April 7, 2006, 2:43 pm

ZZzzzzzzzzz - Sealy

For the 2nd week in a row I'm going to post on the blog an ipo that debuted in the just closed week. Why? Well I think it is important that readers realize I do put these pieces together before these offerings price/open.

There were 5 offerings this past week and as always the membership section has full analysis pieces available for each. 3 day free trial, the site has analysis pieces for essentially every ipo of the past 13 months available plus an active forum in which we discuss offerings and other market activities:


My pre-ipo thoughts on ZZ. Note that the eventual offering was approximately 28 million shares at $16, the extra shares predominantly coming from KKR. The 11.3 million shares from insiders in the final pricing of the deal does drop KKR's present ownership stake below the 55% noted below.

ZZ - Sealy Corporation

ZZ - Sealy Corporation plans on offering 23.3 million shares(3.3 million from insiders) at a range of $14-$16. Citigroup, Goldman Sachs, JP Morgan, and B of A are all lead underwriting the deal. Post offering ZZ will have 101 million shares outstanding for a market cap mid-range of $1.515 million. Approximately 1/2 the ipo proceeds are going to pay off insiders as a dividend, the other 1/2 to pay down debt.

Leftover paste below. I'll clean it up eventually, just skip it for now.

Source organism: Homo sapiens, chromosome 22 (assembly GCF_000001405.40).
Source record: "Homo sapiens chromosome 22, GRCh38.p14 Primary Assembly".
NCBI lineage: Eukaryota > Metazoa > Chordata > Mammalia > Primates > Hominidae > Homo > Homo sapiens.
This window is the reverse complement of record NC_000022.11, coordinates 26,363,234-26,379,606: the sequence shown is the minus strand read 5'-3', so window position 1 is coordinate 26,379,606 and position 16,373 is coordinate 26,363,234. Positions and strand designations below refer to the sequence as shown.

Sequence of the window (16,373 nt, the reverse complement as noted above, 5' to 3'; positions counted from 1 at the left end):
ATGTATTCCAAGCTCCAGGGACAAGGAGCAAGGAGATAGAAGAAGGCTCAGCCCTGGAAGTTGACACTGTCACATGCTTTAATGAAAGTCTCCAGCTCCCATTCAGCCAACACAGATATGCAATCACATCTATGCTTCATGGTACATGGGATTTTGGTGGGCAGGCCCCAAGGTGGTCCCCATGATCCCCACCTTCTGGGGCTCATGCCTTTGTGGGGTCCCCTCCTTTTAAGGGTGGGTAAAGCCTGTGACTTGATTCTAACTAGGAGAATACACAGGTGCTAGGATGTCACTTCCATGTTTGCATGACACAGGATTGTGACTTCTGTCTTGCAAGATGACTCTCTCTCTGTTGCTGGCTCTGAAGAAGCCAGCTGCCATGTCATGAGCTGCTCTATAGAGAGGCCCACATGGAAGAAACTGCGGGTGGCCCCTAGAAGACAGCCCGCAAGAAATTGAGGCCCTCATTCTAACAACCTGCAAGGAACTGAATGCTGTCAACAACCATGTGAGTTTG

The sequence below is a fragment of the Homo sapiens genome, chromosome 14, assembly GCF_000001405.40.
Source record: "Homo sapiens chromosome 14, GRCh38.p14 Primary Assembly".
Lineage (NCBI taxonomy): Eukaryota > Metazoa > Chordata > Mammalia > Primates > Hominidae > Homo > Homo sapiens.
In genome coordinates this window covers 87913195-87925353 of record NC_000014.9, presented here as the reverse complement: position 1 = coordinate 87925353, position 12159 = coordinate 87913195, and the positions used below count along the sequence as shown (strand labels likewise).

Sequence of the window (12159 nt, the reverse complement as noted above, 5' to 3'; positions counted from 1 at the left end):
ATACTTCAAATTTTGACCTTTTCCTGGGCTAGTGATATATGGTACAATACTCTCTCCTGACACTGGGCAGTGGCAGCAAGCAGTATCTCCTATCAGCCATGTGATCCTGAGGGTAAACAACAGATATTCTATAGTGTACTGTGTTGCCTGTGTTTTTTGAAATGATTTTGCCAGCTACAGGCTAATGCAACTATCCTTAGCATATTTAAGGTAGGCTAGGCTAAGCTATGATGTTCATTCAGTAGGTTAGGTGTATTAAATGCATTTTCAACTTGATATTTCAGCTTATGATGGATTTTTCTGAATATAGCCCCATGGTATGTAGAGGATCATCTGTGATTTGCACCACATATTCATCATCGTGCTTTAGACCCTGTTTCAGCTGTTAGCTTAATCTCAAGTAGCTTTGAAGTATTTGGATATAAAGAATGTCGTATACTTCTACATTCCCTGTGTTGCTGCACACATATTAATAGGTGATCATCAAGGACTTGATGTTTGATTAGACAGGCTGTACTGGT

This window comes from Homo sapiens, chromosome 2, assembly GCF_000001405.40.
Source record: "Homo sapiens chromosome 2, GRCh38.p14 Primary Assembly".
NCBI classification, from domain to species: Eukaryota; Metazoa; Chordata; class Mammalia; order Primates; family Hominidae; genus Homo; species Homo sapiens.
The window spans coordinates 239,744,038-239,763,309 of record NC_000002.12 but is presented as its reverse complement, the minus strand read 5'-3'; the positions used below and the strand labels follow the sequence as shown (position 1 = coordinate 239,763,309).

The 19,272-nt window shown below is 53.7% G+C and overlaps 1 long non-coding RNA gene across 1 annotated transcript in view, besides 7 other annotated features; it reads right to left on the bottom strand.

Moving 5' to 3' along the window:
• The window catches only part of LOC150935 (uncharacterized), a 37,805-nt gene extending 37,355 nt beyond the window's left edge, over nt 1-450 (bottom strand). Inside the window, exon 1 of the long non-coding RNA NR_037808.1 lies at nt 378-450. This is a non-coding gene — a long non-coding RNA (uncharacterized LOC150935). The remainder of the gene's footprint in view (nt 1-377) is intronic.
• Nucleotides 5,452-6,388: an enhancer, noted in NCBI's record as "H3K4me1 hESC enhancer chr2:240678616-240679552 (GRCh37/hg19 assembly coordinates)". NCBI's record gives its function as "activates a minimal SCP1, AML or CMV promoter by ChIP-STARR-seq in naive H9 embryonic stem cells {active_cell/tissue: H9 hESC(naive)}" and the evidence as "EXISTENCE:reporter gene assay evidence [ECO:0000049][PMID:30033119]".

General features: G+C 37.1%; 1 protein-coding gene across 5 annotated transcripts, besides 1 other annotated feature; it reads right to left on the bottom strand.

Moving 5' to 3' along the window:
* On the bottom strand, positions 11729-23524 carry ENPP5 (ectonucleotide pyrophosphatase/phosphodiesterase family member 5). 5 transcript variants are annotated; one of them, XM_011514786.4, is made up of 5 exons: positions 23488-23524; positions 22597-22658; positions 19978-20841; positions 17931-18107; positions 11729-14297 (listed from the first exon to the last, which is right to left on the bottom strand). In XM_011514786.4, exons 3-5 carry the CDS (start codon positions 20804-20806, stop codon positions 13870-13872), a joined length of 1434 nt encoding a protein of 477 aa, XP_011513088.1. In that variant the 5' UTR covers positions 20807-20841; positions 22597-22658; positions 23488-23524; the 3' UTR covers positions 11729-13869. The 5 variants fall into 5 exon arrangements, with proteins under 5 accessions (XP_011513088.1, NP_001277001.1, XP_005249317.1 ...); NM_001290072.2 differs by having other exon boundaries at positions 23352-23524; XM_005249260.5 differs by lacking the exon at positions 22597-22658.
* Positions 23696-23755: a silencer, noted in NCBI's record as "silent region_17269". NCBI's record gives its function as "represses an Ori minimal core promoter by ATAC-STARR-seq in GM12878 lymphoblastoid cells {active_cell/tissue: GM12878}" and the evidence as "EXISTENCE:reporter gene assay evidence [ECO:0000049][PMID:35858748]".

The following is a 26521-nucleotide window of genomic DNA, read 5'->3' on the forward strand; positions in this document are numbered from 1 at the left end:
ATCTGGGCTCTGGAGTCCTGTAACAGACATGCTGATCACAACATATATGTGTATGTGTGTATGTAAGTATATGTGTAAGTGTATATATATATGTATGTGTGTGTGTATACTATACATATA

ZZ is another leveraged buy-out quick flip ipo. In April, 2004 KKR purchased ZZ for what appears to be considerations of $1.2 billion. This transaction was funded in large part with a $1.05 billion loan put on the back of ZZ. Roughly 400 million of this loan did go toward replacing older higher interest debt, it appears though that the remaining $600 million was utilized to fund acquisition. Post-offering KKR will retain a 55% stake in the public ZZ.

From the s-1:

'We believe we are the largest bedding manufacturer in the world and the leading bedding manufacturer in the United States, based on our wholesale domestic market share of approximately 20.7% in 2004, approximately 38% greater than that of our next largest competitor.'

ZZ believes they retained that 21% leading domestic market share in 2005. ZZ has had the leading domestic bedding market share for 25 years. 79% of revenue is derived domestically, 21% internationally. Customer base is broad with 2900 customers and over 7000 retail outlets in the US alone.